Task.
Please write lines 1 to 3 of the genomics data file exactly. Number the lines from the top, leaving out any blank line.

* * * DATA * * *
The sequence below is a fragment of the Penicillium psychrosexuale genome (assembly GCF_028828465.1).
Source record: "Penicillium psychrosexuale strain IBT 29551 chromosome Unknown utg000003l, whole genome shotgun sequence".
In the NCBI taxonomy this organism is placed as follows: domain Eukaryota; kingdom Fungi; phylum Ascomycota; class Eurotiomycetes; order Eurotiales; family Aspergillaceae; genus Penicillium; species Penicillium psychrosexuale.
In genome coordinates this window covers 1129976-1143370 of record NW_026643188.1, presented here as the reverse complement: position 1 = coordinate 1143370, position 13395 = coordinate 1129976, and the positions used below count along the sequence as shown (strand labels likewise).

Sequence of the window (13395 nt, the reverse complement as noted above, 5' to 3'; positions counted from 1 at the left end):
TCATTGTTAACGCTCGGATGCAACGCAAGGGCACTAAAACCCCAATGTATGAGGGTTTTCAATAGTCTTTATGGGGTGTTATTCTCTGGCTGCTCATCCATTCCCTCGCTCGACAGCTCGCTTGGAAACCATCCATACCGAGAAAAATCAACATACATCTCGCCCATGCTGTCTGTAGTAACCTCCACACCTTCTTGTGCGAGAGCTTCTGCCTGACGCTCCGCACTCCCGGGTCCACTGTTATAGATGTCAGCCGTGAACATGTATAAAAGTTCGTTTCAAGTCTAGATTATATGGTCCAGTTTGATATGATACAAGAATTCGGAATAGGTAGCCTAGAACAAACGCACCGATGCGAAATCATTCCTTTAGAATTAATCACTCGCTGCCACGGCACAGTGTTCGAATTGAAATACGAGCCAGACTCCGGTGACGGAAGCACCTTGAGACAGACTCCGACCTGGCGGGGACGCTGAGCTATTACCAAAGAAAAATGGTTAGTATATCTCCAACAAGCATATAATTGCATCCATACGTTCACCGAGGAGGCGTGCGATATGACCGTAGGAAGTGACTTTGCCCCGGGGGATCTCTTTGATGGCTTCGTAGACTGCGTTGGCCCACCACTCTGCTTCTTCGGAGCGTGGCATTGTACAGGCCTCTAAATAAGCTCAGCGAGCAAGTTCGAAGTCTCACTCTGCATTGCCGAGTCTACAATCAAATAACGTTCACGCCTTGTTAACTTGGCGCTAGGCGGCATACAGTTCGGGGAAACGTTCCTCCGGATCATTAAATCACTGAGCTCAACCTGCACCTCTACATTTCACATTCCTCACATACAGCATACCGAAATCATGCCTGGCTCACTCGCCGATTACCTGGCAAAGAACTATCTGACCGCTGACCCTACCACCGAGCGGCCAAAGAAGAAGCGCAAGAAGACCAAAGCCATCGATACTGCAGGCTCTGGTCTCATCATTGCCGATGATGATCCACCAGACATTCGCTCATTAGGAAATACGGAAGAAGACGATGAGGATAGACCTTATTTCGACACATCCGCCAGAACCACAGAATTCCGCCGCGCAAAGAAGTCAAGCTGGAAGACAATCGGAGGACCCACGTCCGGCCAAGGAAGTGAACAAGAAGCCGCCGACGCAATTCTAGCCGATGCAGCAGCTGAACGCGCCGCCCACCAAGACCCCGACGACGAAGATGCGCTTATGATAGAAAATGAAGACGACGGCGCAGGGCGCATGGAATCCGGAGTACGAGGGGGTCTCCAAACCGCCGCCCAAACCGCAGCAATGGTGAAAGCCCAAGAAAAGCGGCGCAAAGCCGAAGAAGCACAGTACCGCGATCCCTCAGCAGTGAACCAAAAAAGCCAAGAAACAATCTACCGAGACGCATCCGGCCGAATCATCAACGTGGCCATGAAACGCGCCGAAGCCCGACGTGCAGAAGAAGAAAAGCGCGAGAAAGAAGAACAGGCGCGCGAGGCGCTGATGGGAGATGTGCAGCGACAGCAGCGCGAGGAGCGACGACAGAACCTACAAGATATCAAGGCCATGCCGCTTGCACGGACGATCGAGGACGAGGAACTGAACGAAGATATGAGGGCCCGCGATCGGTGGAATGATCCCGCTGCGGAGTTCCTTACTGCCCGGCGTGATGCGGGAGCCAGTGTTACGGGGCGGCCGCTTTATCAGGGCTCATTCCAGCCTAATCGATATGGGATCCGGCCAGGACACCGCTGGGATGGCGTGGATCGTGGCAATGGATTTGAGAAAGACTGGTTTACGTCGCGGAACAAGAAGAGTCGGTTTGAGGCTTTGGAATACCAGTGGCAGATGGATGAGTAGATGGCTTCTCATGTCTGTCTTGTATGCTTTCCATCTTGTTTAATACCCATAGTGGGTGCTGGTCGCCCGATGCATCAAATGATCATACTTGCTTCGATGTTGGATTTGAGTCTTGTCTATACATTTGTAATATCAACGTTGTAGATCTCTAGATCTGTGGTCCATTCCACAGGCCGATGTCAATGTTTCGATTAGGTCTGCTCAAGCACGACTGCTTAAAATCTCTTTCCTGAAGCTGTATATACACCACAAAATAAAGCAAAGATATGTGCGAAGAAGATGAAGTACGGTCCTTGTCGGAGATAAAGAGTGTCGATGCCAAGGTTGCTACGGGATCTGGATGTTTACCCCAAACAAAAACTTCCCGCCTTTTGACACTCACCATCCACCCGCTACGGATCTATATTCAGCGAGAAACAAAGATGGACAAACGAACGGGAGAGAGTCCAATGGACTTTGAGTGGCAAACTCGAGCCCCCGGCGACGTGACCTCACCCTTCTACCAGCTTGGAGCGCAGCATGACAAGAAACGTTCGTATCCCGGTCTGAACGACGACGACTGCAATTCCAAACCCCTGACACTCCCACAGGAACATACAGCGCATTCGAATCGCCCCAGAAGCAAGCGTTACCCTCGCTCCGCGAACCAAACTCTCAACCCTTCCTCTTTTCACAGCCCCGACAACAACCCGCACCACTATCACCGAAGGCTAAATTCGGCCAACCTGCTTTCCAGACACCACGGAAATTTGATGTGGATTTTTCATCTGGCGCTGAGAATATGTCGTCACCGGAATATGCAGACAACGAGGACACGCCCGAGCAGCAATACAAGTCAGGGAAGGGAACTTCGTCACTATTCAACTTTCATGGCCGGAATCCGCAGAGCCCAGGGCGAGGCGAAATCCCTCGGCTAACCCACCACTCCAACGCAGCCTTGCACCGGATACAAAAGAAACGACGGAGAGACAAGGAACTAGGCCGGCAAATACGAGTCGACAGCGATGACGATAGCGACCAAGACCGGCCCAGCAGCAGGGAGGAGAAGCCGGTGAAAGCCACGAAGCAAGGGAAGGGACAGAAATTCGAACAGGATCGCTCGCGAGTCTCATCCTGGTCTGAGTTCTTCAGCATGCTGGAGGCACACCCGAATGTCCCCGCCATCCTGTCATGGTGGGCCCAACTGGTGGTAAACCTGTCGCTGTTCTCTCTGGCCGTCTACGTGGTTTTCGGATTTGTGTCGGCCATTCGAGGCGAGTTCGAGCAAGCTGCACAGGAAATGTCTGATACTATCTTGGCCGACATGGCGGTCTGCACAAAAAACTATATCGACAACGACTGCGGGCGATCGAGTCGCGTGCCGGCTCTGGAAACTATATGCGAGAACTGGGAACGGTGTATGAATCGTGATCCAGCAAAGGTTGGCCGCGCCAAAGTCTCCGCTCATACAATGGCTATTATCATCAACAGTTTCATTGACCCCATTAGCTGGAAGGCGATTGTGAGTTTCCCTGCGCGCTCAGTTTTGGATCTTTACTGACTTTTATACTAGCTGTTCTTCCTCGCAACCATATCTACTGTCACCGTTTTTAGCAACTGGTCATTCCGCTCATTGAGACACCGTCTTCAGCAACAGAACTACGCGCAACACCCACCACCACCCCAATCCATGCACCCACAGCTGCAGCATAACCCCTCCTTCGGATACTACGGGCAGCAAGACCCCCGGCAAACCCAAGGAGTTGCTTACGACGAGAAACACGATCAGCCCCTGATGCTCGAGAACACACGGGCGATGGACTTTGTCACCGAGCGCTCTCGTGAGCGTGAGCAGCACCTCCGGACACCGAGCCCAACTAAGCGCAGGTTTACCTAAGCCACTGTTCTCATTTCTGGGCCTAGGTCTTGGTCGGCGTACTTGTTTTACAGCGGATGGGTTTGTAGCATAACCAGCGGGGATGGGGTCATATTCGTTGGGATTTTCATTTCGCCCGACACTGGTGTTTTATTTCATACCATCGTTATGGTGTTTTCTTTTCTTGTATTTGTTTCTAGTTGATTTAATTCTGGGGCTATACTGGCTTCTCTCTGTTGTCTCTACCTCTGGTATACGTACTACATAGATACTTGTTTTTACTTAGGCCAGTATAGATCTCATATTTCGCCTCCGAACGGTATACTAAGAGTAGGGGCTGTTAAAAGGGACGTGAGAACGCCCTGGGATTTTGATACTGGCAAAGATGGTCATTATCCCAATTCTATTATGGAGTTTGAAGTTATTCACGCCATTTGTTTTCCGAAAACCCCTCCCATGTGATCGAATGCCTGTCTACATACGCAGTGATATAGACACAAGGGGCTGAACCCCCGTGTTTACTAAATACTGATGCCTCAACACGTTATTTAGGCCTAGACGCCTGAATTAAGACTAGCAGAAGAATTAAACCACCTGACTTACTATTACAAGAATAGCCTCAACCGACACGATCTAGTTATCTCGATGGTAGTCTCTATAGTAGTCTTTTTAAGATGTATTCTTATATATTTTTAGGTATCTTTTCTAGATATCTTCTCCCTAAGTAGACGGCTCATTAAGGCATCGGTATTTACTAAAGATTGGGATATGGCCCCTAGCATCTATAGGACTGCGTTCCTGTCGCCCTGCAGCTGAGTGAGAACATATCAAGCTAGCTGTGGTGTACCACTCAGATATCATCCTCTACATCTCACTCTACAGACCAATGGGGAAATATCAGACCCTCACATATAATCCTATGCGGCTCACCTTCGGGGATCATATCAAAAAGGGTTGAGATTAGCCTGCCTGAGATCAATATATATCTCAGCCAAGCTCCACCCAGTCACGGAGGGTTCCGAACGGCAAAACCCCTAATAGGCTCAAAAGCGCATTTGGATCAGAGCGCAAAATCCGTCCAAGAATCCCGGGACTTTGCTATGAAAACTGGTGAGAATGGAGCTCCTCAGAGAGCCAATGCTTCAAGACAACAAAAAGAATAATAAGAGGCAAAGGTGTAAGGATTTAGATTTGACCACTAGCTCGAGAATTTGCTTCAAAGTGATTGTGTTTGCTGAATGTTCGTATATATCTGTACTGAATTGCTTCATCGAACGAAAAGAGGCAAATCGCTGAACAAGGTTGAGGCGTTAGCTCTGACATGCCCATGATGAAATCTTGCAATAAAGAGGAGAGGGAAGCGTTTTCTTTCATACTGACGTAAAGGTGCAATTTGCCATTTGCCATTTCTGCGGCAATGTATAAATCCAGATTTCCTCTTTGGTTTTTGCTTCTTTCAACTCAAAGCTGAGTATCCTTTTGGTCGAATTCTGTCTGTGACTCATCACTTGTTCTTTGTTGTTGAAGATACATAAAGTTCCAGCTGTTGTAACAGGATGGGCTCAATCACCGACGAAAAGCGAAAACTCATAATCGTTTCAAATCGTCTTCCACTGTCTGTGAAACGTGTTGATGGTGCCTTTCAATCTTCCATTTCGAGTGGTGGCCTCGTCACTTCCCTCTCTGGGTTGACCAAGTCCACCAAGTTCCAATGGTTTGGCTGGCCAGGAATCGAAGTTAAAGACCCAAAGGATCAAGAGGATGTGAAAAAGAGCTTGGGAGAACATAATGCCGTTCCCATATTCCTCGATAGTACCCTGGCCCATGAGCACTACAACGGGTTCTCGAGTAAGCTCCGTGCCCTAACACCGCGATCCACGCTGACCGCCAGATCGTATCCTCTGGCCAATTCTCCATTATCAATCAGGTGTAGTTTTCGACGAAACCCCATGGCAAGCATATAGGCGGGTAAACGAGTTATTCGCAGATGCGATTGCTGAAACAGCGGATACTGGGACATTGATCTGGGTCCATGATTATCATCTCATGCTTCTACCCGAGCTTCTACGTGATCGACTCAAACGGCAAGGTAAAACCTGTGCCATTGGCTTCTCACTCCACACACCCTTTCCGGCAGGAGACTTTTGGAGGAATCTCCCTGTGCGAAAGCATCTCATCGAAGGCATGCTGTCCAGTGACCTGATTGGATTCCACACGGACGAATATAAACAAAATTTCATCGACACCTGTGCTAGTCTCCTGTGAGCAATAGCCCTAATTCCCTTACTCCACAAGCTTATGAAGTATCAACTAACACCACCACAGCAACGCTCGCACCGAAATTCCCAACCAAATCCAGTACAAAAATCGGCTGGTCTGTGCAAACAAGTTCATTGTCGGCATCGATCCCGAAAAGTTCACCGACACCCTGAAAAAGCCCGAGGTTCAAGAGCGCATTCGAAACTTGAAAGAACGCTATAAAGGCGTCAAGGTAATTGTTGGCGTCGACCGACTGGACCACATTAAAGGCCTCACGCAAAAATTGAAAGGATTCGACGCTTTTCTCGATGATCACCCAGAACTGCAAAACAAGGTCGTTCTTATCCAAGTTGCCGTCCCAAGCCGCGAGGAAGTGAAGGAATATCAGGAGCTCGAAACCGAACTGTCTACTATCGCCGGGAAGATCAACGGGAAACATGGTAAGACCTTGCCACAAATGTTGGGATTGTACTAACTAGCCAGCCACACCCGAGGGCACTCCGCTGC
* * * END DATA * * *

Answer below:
The sequence below is a fragment of the Penicillium psychrosexuale genome (assembly GCF_028828465.1).
Source record: "Penicillium psychrosexuale strain IBT 29551 chromosome Unknown utg000003l, whole genome shotgun sequence".
In the NCBI taxonomy this organism is placed as follows: domain Eukaryota; kingdom Fungi; phylum Ascomycota; class Eurotiomycetes; order Eurotiales; family Aspergillaceae; genus Penicillium; species Penicillium psychrosexuale.